Lab 3: --Density of Solids


density of solids lab



Problem: What is the relationship between mass and volume of different geometric solids made of the same material?


Background and Inquiry: Density is defined as mass per unit of volume. The units for density are gm/cm3. The equation for density is D=M/V. To find mass use the triple beam balance. To find volume there are 3 methods, the first two are displacement methods,

1) you can drop the object directly into a graduated cylinder partially filled with water and see what the displacement or change in volume is (use this method only for the very small cube),
2) use an overflow bucket to measure the volume of displaced liquid, or;
3) Use the geometric method as shown in class.

Discuss with your group the various equations used to find the volume of different solids: cube, rectangular solid, cylinder and sphere.

Volume of a cube = (side) 3
Volume of a rectangular solid = length x width x height
Volume of a triangular prism = 1/2 bh (of triangle) x height of the prism
Volume of a cylinder = (3.14) (radius of cylinder) 2 x height of cylinder
Volume of a sphere = (3.14) (radius of sphere)3

Today you will observe what happens to the mass of an object when the the volume is increased if the density or material of each object remains the same. What do you expect will happen to the mass if the volume is increased? For example if the volume is doubled what would happen to the mass? What type of mathematical relationship do you expect to observe? Justify your statement!

Background Questions:

1) Define density. Give an example showing how to find the density of an object.
2) Describe 3 ways you could find the volume of a small sphere.
3) A cube has a side of 3 cm. And a mass of 56 gms. What is the density of the cube?
4) A sphere has a diameter of 5 cm. What is it's radius? What is it's volume?
5) Explain what the slope of a graph is. How do you find it?

State your hypothesis. Justify your statement!

Materials: triple beam balance, Plexiglas solids, graduated cylinder, overflow bucket, beakers


1) Copy Table I into your lab notebook.
2) Find the mass of each of the objects, from smallest to largest. Let each member of the group repeat this. Take an average if necessary.
3) Record your data in table I.
4) Find the volume of each object using both the geometric method and displacement method (using the overflow bucket as described in class or graduated cylinder for the smallest cubes). Again record only the average value in table I. Complete the last column in table I by dividing the mass by the volume of each sphere.


Complete the following table.

Solid Name M, (Mass,g) Volume, cm3. (Geometric Method) Volume, cm3 (Displacement Method) Average Volume cm3 (using both methods) Density g/cm3 (Mass/Avg.Volume)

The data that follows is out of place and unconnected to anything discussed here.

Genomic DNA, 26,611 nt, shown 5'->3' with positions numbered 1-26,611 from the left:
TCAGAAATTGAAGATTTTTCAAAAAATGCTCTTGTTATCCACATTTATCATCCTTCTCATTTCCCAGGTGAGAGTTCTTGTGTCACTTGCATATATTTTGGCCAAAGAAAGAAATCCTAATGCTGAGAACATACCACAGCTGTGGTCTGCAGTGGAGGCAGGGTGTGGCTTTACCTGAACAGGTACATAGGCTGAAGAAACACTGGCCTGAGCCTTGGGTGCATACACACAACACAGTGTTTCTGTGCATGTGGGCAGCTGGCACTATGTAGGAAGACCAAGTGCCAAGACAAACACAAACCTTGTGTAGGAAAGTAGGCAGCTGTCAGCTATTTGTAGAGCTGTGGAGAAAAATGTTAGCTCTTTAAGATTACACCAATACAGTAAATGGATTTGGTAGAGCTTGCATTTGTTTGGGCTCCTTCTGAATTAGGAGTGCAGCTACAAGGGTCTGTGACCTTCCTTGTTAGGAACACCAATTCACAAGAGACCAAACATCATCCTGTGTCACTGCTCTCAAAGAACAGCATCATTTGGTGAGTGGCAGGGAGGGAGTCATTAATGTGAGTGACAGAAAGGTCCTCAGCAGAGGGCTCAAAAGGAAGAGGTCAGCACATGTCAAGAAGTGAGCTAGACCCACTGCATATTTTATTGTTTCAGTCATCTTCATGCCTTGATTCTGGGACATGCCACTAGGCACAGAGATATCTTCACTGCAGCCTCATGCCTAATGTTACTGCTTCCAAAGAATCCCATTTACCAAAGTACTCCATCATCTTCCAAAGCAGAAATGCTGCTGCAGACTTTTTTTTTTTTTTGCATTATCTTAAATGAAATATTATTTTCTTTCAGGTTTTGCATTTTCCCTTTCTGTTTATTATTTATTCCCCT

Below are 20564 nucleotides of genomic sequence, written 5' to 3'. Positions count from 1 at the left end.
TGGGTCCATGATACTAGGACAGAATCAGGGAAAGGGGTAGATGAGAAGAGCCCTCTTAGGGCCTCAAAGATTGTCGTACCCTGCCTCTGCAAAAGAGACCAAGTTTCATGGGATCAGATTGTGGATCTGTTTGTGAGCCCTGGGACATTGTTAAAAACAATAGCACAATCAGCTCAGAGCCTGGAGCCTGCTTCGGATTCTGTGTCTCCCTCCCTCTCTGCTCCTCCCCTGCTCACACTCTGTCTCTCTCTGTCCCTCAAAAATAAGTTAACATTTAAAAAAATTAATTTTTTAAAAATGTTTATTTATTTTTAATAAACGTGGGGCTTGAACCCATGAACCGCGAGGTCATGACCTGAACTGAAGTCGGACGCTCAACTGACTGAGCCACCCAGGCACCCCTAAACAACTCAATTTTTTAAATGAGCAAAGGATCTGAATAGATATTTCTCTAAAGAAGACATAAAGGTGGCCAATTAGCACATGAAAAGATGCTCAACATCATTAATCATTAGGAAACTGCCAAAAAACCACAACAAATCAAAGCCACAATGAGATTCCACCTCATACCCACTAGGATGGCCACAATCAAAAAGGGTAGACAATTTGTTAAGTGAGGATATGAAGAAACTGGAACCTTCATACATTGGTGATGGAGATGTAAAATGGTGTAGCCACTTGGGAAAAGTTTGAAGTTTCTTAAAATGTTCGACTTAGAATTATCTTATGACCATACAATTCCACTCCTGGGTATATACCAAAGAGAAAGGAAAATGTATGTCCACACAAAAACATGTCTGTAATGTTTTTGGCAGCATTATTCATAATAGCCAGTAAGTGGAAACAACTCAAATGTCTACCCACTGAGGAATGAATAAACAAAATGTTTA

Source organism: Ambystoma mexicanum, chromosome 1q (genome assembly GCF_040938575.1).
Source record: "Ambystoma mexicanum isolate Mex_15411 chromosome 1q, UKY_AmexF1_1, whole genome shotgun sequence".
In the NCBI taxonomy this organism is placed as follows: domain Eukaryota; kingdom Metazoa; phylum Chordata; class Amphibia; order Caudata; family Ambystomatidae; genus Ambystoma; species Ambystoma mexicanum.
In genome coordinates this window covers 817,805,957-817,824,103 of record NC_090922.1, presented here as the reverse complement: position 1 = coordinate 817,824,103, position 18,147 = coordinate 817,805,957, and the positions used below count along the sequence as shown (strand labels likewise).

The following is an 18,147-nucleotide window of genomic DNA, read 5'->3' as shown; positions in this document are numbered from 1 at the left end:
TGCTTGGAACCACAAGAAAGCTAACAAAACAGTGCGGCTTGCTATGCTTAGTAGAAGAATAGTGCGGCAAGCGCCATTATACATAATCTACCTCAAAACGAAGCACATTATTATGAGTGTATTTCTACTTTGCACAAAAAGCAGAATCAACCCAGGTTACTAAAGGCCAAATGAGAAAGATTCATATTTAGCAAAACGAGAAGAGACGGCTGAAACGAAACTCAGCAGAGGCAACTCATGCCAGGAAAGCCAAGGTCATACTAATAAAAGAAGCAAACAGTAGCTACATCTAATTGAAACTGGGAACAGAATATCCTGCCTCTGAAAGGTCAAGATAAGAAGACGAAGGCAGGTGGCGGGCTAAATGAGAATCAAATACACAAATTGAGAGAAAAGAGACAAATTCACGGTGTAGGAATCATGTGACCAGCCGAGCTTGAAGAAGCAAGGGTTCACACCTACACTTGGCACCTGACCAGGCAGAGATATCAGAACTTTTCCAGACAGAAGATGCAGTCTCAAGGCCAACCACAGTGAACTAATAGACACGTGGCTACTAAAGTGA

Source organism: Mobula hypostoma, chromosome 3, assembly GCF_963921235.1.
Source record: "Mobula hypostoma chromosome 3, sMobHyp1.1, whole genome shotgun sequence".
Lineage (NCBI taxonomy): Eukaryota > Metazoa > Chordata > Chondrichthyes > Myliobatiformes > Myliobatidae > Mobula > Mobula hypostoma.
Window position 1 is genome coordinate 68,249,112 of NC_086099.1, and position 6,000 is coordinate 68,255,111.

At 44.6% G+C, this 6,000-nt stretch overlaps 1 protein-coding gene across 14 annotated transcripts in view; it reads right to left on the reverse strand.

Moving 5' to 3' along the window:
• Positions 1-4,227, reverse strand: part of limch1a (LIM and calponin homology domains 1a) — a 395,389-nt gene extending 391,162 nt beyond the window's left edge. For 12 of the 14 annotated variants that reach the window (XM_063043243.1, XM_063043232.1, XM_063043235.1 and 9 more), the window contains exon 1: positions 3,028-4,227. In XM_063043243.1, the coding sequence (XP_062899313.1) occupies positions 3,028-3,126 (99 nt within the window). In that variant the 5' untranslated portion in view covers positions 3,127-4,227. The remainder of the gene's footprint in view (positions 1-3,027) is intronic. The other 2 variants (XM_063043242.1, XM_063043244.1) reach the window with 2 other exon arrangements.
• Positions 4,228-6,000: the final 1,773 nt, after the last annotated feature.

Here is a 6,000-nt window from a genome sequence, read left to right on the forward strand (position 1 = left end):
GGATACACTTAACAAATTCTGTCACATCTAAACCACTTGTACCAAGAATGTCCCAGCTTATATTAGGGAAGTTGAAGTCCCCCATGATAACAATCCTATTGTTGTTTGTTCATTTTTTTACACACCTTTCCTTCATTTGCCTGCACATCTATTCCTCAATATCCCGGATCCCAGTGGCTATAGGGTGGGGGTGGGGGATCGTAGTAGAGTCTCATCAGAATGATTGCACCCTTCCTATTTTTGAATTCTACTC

Graphing: Draw a graph plotting mass on the y-axis and average volume on the x-axis. Make sure to label your graph. Find the slope of the graph.


Be sure to include the following:

1) What are the variables used in this experiment?
1) How are the variables changing with relationship to each other?
2) What were some factors or conditions that you held constant while doing this experiment?
3) What type of relationship does your graph demonstrate?
4) Make sure to discuss the meaning of the slope of the graph
5) Discuss why you average the two volume methods.

Lab Activities and Resources

What is a mathematical relationship andWHAT ARE THE DIFFERENT TYPES OF MATHEMATICAL RELATIONSHIPS that apply to the laboratory exercises in the following activities.

---> ABOUT THESE LABS <-----


Lab 1:    The Spring Constant  -- Problem:  What is the relationship between how much a spring stretches and the force pulling on the spring?

Lab 2:    The Pendulum  --Problem: What is the relationship between the period of a pendulum and the length of the string of  the pendulum? 

Lab 3:   Mass, Volume and Density--   Problem: What is the relationship between the mass of a ball and its volume assuming a constant density?  4

Lab 4:   Light Intensity--  Problem: What is the relationship between the intensity of a beam of light and the distance from a light source?      

Lab 5:   Acceleration--  Problem: What is a the relationship between how the distance travels and the time in travel for an accelerating object? 

Lab 6:   Polarization --  Problem:  What is the relationship between how much light passes through a Polaroid filter and the angle the filter is rotated? 

Lab  7:   Ohms Law--  Problem:  What is the relationship between current, voltage when there is a constant resistance in an electric circuit. 

Lab 8:   Radioactive Decay-- Problem: What is the relationship between the decay of radioactive material and the time allowed for the decay?   

Lab 9: Water Pressure-- Problem: What is the relationship between water pressure and depth of water?           

Lab 10: Attractive and Repulsive Forces--   Problem: What is the relationship between the distance between two magnets  and the force between them?

Lab 11: Damping Motion--  Problem: What is the relationship between the height a ball bounces and the number of times it has bounced?

Lab 12: Buoyancy - Problem: What is the relationship between the volume of a boat and the weight it can hold?